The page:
Despite ‘ceasefire’ breach, Chibok parents hopeful girls will return Wednesday

The missing Chibok schoolgirls held captive by Boko Haram

A father of two of the Chibok schoolgirls has expressed disappointment that the more than 200 girls seized by Boko Haram more than six months ago have failed to return despite a purported ceasefire agreed between the government and the sect.

Mark Enoch told PREMIUM TIMES, Wednesday, he was disappointed that the girls were not released or as the government claimed last week in a widely celebrated ceasefire claim.

Mr. Enoch, a Reverend of Church of the Brethren has his two daughters: Monica Enoch, 20, and Sarah Samuel, 18, in the terrorist’s den.

Monica and Sarah are among the over 200 schoolgirls kidnaped from their hostel in government Secondary School, Chibok in Borno State on April 14.

“We are expecting they will return; I don’t even know anything about it again. They have been saying something will be done either as from Monday or Tuesday and today is Wednesday. We are waiting,” Mr. Enoch said.

He said all the parents in Chibok are also disappointed that the girls had not returned on Tuesday.

He however said they remain hopeful that they by Wednesday evening the girl should all be back home.

“We are waiting for the president to hear from him, we the parents we cannot say a word because we don’t know anything,” he said.

Mr. Enoch said that all the Chibok parents have held unto are what they hear on the radio and the promises made to them by President Goodluck Jonathan.

The Federal Government had on Friday announced that it had reached a ceasefire deal with Boko Haram.

The ceasefire was expected to be characterised by a cessation of hostilities and the release of the over 200 schoolgirls kidnapped by the Boko Haram group in Borno.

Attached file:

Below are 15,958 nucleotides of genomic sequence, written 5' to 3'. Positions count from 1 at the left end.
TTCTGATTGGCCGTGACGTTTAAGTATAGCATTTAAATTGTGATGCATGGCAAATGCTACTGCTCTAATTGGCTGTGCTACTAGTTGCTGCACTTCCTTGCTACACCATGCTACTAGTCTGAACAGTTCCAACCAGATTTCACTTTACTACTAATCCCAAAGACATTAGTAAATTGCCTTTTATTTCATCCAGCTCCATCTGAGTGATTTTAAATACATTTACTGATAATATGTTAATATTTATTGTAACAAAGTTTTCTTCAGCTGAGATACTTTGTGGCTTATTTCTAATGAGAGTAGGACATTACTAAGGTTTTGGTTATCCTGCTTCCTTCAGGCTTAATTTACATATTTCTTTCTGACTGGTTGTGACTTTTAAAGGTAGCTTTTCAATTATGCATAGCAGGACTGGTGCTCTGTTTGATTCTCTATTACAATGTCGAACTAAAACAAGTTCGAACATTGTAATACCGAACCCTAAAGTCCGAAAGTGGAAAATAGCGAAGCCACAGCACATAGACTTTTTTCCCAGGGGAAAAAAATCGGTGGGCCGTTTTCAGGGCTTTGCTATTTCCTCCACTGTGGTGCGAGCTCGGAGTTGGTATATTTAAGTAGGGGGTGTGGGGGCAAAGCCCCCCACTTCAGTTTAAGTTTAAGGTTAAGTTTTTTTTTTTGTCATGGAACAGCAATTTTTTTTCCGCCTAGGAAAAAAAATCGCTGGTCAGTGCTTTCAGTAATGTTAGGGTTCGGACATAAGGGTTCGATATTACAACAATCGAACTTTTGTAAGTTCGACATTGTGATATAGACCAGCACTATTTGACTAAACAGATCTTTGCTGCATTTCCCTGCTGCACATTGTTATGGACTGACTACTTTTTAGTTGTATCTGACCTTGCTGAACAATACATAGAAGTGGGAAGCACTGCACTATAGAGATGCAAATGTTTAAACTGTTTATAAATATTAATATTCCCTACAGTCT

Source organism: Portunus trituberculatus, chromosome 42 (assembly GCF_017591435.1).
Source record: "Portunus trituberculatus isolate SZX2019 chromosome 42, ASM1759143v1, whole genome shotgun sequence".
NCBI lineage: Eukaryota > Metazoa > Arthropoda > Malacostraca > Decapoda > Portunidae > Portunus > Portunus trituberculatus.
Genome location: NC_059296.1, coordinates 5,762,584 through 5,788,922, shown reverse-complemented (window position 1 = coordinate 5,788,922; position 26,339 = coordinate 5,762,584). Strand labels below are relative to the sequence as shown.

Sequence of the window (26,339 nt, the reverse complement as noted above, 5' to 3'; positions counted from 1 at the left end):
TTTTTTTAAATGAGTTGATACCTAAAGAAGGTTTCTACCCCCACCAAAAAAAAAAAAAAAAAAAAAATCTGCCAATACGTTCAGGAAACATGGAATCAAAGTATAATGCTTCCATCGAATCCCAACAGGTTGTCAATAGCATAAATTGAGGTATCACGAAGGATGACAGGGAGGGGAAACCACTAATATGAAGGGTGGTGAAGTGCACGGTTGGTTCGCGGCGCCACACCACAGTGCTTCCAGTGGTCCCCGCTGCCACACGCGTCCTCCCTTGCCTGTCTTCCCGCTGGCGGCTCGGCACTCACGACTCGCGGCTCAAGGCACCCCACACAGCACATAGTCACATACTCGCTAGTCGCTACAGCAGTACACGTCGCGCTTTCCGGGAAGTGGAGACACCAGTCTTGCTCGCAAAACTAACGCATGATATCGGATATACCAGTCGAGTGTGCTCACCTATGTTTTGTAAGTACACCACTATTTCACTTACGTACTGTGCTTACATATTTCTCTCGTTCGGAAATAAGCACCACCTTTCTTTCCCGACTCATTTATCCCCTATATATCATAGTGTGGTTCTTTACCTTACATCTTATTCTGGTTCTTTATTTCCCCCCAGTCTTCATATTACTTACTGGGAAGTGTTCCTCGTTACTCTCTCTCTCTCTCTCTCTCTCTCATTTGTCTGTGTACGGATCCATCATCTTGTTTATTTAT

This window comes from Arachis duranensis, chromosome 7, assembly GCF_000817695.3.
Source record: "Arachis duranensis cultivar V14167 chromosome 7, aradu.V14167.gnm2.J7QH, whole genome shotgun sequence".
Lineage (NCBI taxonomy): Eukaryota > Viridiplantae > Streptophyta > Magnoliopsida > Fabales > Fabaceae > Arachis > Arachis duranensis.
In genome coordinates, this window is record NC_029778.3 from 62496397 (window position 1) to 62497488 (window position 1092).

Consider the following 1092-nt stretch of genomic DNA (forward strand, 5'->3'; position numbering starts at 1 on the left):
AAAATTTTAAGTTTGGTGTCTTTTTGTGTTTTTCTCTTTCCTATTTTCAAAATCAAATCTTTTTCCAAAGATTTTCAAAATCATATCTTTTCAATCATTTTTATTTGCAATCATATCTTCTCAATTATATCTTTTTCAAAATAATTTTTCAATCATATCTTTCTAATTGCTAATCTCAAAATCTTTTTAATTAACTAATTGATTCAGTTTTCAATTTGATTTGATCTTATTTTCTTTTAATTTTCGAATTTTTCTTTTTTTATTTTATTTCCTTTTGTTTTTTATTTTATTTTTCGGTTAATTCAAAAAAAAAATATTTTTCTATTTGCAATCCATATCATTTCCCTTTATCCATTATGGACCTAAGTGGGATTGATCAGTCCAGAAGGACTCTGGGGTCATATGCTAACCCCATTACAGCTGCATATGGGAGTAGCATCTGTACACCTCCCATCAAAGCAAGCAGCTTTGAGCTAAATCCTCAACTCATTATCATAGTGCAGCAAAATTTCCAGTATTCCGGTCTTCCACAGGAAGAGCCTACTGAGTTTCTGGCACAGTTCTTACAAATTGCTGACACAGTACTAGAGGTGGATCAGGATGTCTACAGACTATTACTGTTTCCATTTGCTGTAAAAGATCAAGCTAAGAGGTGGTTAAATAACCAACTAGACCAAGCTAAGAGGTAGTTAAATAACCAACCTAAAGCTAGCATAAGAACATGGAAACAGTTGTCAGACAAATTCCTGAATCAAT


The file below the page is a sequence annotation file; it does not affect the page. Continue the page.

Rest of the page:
However, despite the claim, both sides have continued to fight each other.

Also speaking to PREMIUM TIMES on Tuesday, the Publicity Director, Chibok community, Manasseh Allen, said everyone in Chibok is expectant of the girls’ return.

“Since yesterday (Monday), the parents of these girls had their second meeting yesterday around 12 p.m. They are so anxious, their hearts are getting warmed once more,” Mr. Allen said.

Mr. Allen said the parents, on their own have been discussing modalities and what to expect from the girls’ return, a homecoming and every other thing,” he said.

He said with all the expectations, however, some of the parents are also sceptical.

“We still have some certain degree of sceptics among them, some of them are saying you see; something like this happened before, they said the girls were going to come out and nothing happened especially before Salah,” he said.


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  • kinsly

    Nice article but i do hmbly like to differ a bit. I will prefer the death penalty for any act of corruption that directly leads to loss of lives.

    • Du Covenant

      My broda, why are you afraid of firing squad?. We have tried it in the 70s and there was relative sanity in Nigeria. Most decent structures standing in Nigeria today were built during this period, secondly our population is too big so it is not a problem to get rid of such bad elements for good. No society makes progress with such greedy people in their midst. These people are killing everyone of us slowly and very painfully!

  • Ibraheem Aruna

    Try convincing most educated Nigerians about this and you are accused of hating Mr Jonathan and his co-travellers because of his religious persuasion. Sometimes, I am encouraged to think that Nigerians do not know their role to black people of the world. There is not a single Nigerian who had being in position of authority that had not defrauded the system to buy a place in Dubai or London. Yet when the race is considered and treated as inferior, or accused of being “fantastically corrupt” we frown.
    If only Amnesty International whose members are all from developed economies would allow us to implement the death penalty, it would have been the ideal. So that we can at least have money to build our own roads.